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Piracy: The Intellectual Property Wars from Gutenberg to Gates

3.83  ·  Rating details ·  181 ratings  ·  26 reviews

Since the rise of Napster and other file-sharing services in its wake, most of us have assumed that intellectual piracy is a product of the digital age and that it threatens creative expression as never before. The Motion Picture Association of America, for instance, claimed that in 2005 the film industry lost $2.3 billion in revenue to piracy online. But here Adrian Johns

Hardcover, 640 pages
Published January 15th 2010 by University of Chicago Press (first published 2010)
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Sep 06, 2012 rated it it was amazing
Although this is a lengthy look at both the legal and historical aspects of piracy in our current age, this is an excellent way to put our day’s current piracy issues in their appropriate historical context. Johns takes the current issues and problems of piracy and copyright and demonstrates that in fact this problem is centuries old. Through examining intellectual property as it relates to print throughout the last three hundred years, the author raises interesting questions about how to ...more
Dec 31, 2011 rated it really liked it
This is a richly detailed history of the concept of intellectual property (mainly copyright and patents) as told from the perspective of its alleged infringement. The author argues persuasively that our current modern notions of intellectual property are ideological stances of certain players in the creative industries. Most provocatively, he demonstrates that while accusations of piracy have flown fast and furious between those who have distributed the arts and sciences from early modernity on, ...more
Sep 05, 2010 rated it really liked it
Shelves: non-fiction
Dry as dust but extremely informative and leaves the reader with a solid historical foundation of Piracy. A little conservative but when deal with Piracy I'm inclined to agree. Worth your time...but like all University of Chicago texts this one will test your commitment to the process.

Highly recommended for the committed reader and amateur historians.
Affad Shaikh
Dec 04, 2012 rated it liked it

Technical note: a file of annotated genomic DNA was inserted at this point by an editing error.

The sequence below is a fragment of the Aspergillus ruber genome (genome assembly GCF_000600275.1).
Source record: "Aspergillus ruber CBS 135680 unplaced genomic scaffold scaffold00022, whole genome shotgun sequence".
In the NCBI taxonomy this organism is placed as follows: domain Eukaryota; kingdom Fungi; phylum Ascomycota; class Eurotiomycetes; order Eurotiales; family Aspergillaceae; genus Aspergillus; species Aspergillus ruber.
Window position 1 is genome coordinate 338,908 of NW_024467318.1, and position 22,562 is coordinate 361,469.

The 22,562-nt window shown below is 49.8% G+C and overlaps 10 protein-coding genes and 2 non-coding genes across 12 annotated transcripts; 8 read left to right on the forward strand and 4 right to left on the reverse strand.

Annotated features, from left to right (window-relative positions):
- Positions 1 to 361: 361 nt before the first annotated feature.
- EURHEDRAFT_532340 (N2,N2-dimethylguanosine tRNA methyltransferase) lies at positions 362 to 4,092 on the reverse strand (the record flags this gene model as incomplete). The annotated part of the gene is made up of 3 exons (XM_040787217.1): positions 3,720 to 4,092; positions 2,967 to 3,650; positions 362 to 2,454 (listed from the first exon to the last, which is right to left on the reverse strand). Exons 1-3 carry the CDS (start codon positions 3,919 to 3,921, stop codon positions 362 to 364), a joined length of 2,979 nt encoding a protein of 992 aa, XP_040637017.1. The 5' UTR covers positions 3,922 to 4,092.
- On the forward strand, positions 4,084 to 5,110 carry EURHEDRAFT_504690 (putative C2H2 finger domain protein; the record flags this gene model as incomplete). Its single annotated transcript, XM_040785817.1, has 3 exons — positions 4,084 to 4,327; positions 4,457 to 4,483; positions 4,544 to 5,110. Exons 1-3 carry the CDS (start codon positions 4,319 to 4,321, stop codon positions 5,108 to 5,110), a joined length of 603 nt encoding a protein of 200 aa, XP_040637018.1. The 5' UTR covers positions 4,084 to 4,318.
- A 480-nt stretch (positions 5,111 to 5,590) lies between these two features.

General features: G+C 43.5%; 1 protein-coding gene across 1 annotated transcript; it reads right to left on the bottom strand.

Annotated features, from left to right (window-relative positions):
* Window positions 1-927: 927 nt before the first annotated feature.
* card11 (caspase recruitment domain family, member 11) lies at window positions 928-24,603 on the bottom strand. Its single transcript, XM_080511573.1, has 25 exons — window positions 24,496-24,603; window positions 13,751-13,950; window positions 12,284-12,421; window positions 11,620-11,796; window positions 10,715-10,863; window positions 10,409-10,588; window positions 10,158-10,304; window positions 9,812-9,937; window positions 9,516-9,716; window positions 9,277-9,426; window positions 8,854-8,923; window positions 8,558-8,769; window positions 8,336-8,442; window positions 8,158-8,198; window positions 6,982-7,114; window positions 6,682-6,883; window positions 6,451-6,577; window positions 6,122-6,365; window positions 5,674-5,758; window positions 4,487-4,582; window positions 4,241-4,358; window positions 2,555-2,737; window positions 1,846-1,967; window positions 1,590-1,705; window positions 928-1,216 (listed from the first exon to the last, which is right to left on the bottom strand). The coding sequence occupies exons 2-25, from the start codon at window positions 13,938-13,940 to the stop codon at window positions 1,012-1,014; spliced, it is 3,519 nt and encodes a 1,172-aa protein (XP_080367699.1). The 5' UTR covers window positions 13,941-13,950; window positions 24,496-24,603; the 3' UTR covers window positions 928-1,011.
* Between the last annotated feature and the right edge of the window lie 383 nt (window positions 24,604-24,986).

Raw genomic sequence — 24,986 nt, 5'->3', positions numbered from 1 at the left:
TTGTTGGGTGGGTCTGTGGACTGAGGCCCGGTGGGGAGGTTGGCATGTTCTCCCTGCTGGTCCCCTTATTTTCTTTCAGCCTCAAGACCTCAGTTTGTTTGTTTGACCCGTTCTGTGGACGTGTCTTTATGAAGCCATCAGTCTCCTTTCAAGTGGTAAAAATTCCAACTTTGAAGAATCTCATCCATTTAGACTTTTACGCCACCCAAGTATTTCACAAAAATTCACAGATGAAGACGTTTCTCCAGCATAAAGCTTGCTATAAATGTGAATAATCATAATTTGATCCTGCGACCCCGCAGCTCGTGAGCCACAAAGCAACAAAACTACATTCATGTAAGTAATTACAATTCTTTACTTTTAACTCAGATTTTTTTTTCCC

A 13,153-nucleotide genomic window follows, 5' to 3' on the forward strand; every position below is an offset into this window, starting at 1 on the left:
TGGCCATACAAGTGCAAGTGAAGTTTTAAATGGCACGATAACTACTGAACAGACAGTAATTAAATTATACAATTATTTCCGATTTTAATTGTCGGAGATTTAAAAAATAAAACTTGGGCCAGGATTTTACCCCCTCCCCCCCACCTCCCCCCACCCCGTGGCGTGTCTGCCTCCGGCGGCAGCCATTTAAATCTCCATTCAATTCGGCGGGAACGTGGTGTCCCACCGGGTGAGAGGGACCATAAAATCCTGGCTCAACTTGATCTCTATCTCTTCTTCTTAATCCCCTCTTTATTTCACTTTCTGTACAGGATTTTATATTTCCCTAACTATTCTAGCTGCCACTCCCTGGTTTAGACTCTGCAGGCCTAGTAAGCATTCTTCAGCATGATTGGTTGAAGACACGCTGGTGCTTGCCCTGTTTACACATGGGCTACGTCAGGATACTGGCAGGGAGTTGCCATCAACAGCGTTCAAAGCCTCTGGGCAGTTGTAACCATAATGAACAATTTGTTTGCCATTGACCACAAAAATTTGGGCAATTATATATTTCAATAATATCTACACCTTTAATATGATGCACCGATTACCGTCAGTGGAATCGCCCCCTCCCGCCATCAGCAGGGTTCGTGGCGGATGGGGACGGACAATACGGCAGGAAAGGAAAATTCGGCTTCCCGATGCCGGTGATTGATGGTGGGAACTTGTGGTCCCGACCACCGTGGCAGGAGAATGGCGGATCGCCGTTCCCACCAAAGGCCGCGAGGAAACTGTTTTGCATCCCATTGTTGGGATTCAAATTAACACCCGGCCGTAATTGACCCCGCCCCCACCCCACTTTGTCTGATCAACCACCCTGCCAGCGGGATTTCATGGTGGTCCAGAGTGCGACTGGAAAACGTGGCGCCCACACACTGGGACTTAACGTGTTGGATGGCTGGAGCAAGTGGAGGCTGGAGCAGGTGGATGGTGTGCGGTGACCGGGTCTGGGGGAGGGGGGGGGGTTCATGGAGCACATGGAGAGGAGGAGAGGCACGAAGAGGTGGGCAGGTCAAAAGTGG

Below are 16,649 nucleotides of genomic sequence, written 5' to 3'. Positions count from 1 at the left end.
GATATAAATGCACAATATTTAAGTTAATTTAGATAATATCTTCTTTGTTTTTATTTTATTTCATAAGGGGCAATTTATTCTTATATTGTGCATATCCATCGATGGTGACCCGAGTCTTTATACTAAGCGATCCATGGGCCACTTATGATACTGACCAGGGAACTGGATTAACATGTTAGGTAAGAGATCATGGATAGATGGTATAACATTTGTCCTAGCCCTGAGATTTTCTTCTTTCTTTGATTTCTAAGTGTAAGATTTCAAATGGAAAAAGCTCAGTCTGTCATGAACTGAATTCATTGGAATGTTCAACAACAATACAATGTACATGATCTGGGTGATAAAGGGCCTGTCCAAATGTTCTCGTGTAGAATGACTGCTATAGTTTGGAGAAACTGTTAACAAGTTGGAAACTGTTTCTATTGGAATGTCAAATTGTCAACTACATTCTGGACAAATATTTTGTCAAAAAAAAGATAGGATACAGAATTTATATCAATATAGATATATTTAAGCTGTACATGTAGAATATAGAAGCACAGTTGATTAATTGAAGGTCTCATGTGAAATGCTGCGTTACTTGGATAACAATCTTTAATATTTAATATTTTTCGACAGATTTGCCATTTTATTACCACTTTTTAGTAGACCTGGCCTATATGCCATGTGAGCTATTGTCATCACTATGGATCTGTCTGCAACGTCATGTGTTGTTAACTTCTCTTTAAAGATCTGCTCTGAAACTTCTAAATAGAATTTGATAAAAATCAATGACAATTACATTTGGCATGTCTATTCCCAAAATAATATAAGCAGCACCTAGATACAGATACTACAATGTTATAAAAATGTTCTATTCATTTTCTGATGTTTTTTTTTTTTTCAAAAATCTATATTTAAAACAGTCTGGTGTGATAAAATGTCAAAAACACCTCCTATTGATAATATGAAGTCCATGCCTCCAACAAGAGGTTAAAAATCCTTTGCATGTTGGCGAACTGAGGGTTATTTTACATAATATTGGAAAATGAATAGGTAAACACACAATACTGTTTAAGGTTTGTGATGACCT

Where to begin articulating my thoughts about this book, first, I had to keep asking myself why did I pick up this book to read in the first place? I only finished this book out of shear stubbornness to not have a book left unread. My general interest in this book began with the purpose of understanding how we came to have the current copyright regime we have. It seems like an innocent enough point of reference, and this book seemed like an innocent enough place to seek out that "history." ...more
Jun 28, 2010 rated it really liked it
It's clear when you pick this thing up that Adrian Johns means business. It's over five hundred pages, not counting the hundred or so of footnotes -- and these are almost all citation footnotes, not further explanation -- and it feels every bit of it. Each page is dense and each chapter, at about 30 pages, requires a fair bit of mental unpacking.

In the book, Johns traces the history of piracy as a concept, touching briefly on pre-printing open-seas type stuff, before digging in to the concept of
Feb 06, 2015 rated it liked it  ·  review of another edition
Recommended to Roseb612 by: Respekt
Kdo by si chtěl přečíst dějiny vývoje duševního vlastnictví, tak by měl sáhnout po jiné knize než je tato, protože zde se toho o tomto tématu příliš nedozvíte. Tohle jsou dějiny psané z druhé strany barikády, z ostrova pirátů, a Johns si nekomplikuje život nějakých podrobnějším rozborem doktríny duševního vlastnictví a její kodifikace - on řeší pouze její narušování. Na začátku u knižních sporů z minulých století to není až tak markantní, ale jak se časově dostaneme do řekněme devatenáctého ...more
Feb 20, 2013 rated it liked it
Recommends it for: Those curious about history of IP law and guilds controlling production & distribution streams.
Recommended to Patricia by: My niece Hannah got it for me for Christmas. Awesome gift!
Another huge book with a vast scope that ultimately left me wanting (see Steve Jobs biography).

Those interested in the history of IP laws and guild/government control over production streams, dating back to Gutenberg, will have much to enjoy here. Many interesting tales of how laws and rules are used as tools for amassing wealth and preventing competition.

It's also quite stuffy and overly academic. The author's narrative is often inexplicably difficult to follow. It's a lot of work for
Dec 11, 2014 rated it really liked it
Shelves: globalisation, ipe
Working in the field of intellectual property enforcement, I thought this book was a great read. Its clear from the outset that the author means business and the text does, at times, become pretty dense and detailed. However, the author uses all of that detail to effect.

The book is heavily UK / US orientated with only the odd mention of what was happening at the time on Continental Europe and in other parts of the world. Later on in the book, Japan and Sony are discussed at length, in
Aug 15, 2012 rated it really liked it
Shelves: academic-history
Fantastic survey of intellectual property rights and how they developed. The golden age of piracy (the Caribbean) was also the time when we developed the notion of "rights", starting with property and these two issues were not unconnected. Love it.